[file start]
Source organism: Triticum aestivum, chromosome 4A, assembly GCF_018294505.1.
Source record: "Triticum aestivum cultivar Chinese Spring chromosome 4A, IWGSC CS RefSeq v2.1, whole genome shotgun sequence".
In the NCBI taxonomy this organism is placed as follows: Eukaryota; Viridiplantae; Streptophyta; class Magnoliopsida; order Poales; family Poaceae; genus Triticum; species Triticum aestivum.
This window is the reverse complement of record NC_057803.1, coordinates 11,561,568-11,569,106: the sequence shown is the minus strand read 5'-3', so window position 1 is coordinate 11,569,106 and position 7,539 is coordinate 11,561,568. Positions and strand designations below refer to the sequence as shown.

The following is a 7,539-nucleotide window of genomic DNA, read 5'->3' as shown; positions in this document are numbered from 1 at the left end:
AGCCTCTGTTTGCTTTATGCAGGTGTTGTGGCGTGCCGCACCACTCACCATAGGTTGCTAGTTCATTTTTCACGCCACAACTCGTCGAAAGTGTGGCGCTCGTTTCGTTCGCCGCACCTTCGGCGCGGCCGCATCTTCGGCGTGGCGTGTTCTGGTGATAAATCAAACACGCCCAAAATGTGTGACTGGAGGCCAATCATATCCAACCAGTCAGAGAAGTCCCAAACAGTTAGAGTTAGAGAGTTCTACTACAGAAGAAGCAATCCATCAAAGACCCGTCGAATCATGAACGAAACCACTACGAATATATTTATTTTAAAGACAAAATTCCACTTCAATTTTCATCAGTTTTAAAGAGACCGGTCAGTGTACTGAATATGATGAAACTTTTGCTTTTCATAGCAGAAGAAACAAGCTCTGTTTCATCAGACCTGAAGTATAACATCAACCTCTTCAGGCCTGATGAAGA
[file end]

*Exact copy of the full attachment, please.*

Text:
Source organism: Triticum aestivum, chromosome 4A, assembly GCF_018294505.1.
Source record: "Triticum aestivum cultivar Chinese Spring chromosome 4A, IWGSC CS RefSeq v2.1, whole genome shotgun sequence".
In the NCBI taxonomy this organism is placed as follows: Eukaryota; Viridiplantae; Streptophyta; class Magnoliopsida; order Poales; family Poaceae; genus Triticum; species Triticum aestivum.
This window is the reverse complement of record NC_057803.1, coordinates 11,561,568-11,569,106: the sequence shown is the minus strand read 5'-3', so window position 1 is coordinate 11,569,106 and position 7,539 is coordinate 11,561,568. Positions and strand designations below refer to the sequence as shown.

The following is a 7,539-nucleotide window of genomic DNA, read 5'->3' as shown; positions in this document are numbered from 1 at the left end:
AGCCTCTGTTTGCTTTATGCAGGTGTTGTGGCGTGCCGCACCACTCACCATAGGTTGCTAGTTCATTTTTCACGCCACAACTCGTCGAAAGTGTGGCGCTCGTTTCGTTCGCCGCACCTTCGGCGCGGCCGCATCTTCGGCGTGGCGTGTTCTGGTGATAAATCAAACACGCCCAAAATGTGTGACTGGAGGCCAATCATATCCAACCAGTCAGAGAAGTCCCAAACAGTTAGAGTTAGAGAGTTCTACTACAGAAGAAGCAATCCATCAAAGACCCGTCGAATCATGAACGAAACCACTACGAATATATTTATTTTAAAGACAAAATTCCACTTCAATTTTCATCAGTTTTAAAGAGACCGGTCAGTGTACTGAATATGATGAAACTTTTGCTTTTCATAGCAGAAGAAACAAGCTCTGTTTCATCAGACCTGAAGTATAACATCAACCTCTTCAGGCCTGATGAAGA